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The Cambridge Weekly – 5th September 2022


5th September 2022


The Cambridge Weekly

The Cambridge Weekly – 5th September 2022

Waiting for policy action

The summer is nearing its end and with it the return of the more typical English late summer climes. It may feel as if markets have taken a hint with their 5-day downdraft until last Thursday, although most outsiders will look at last week’s media frenzy and blame the tumble on the truly intimidating outlook for energy bills during the winter heating season. However, as we lay out in this week’s August returns review, negative market sentiment has been driven more by returning fears that the US Federal Reserve (Fed) will be forced to raise rates for longer, due to much improved economic fortunes across the pond. The delicate equilibrium we wrote about last week has clearly once again been disturbed as we entered the new month.

August review, a story of two halves

After a promising start, in the end, August turned into a rough ride in capital markets. Equity markets across the world took a downturn, and bond yields rose once more, putting downward pressure on bond prices. British bonds were particularly hard hit, with the FTSE Gilts All Stocks losing 7.6% on the month. For UK investors, global stocks actually generated positive returns in sterling terms. This may come as a surprise for those watching the doom and gloom headlines, but it was almost entirely down to currency moves. Sterling had a torrid month, losing a substantial amount of its value against the US dollar, which made overseas holdings more valuable for UK investors.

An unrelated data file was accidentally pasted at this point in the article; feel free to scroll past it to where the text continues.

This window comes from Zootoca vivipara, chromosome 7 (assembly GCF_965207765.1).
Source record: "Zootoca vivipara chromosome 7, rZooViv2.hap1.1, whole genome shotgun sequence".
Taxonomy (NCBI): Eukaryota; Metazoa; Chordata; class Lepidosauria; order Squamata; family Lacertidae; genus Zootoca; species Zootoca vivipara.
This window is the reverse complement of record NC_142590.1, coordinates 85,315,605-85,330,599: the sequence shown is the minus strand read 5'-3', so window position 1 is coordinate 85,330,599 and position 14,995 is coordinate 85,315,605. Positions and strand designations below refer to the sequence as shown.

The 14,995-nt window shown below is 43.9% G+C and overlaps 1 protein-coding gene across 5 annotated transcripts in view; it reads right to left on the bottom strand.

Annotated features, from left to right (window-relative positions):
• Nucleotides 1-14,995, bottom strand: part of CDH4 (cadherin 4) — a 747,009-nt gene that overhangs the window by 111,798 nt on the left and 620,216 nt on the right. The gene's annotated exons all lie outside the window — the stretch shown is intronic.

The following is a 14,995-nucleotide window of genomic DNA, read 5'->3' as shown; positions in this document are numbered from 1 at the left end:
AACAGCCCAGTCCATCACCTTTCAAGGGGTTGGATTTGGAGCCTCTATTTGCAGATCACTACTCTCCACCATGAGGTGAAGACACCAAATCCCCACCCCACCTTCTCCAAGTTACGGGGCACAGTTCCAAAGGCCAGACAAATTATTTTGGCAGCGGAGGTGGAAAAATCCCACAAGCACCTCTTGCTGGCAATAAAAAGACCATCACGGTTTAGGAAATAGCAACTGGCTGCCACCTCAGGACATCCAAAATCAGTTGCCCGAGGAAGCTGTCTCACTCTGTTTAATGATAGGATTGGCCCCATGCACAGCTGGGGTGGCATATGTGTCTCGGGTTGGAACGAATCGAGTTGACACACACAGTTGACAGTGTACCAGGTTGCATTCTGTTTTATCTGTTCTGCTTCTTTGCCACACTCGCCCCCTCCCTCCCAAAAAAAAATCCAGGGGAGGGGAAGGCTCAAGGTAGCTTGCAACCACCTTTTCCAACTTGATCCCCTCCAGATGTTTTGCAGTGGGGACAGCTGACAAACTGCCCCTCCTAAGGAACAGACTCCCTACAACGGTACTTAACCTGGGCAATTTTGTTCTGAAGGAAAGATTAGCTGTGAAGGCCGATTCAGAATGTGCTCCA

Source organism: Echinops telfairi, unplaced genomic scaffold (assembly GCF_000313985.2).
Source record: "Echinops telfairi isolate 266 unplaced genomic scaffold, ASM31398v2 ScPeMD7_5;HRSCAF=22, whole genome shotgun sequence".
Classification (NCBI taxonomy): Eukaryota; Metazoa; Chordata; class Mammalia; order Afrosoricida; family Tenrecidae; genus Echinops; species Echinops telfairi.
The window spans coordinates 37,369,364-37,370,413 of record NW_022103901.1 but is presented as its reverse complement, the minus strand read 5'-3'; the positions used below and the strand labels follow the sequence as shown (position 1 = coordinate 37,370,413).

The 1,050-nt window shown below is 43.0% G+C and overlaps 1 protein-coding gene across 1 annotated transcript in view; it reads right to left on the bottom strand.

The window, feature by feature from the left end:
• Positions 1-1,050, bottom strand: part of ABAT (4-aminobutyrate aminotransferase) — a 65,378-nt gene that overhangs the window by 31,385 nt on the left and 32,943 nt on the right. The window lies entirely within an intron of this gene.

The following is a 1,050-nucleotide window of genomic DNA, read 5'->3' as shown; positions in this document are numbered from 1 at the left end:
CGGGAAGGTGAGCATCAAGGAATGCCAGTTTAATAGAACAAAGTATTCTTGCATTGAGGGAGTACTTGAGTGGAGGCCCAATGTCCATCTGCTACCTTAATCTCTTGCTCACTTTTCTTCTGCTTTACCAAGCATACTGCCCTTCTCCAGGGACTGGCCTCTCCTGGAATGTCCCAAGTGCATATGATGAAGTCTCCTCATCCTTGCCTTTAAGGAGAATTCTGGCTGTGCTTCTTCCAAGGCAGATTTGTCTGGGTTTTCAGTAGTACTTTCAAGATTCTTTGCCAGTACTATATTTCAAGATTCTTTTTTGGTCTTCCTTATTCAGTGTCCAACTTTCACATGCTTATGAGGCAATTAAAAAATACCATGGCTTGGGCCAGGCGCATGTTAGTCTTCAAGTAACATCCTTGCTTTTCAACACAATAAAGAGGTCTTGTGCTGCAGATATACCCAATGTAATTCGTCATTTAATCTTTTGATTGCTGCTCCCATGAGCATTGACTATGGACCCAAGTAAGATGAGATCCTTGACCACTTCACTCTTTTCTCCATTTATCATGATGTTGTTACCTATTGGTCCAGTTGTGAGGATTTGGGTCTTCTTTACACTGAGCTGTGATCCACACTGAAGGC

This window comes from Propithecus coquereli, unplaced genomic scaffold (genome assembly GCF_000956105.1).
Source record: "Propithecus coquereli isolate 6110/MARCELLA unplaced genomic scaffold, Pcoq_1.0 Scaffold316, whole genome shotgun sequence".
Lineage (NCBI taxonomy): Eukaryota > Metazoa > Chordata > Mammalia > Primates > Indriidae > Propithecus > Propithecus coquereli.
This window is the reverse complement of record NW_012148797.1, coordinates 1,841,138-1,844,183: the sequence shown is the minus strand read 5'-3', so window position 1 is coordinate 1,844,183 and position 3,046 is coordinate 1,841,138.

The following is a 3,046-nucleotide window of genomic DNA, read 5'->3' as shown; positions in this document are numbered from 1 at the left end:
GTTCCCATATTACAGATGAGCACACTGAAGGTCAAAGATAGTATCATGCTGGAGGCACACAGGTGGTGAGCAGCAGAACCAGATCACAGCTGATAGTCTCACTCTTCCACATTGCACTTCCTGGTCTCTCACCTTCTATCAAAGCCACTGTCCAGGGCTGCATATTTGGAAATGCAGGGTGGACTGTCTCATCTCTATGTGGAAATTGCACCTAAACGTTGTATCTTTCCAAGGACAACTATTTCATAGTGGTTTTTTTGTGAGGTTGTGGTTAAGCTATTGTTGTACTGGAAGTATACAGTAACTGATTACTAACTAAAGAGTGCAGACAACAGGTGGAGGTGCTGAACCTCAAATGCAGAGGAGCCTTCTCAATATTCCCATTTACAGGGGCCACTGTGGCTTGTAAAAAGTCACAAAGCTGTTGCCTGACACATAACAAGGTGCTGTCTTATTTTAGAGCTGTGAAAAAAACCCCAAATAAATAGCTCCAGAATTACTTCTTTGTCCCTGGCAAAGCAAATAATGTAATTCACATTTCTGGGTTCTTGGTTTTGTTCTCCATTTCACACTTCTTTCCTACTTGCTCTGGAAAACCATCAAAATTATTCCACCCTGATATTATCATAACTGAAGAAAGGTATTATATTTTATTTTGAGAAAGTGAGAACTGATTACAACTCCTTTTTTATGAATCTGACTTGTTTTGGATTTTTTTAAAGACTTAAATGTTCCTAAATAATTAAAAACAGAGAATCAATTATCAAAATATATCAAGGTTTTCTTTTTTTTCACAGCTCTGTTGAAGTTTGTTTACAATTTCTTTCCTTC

Emerging Markets enjoying time in the sun

Recent sterling weakness has led to some unflattering assessments of the UK investment market. Reliance on outside investment (which has not been forthcoming for several years) and a floundering currency have invited comparisons to EMs, which tend to be at the whim of market sentiment and the global economic cycle. The same has been said of Europe, as the continent faces extreme energy supply pressures and a looming recession.

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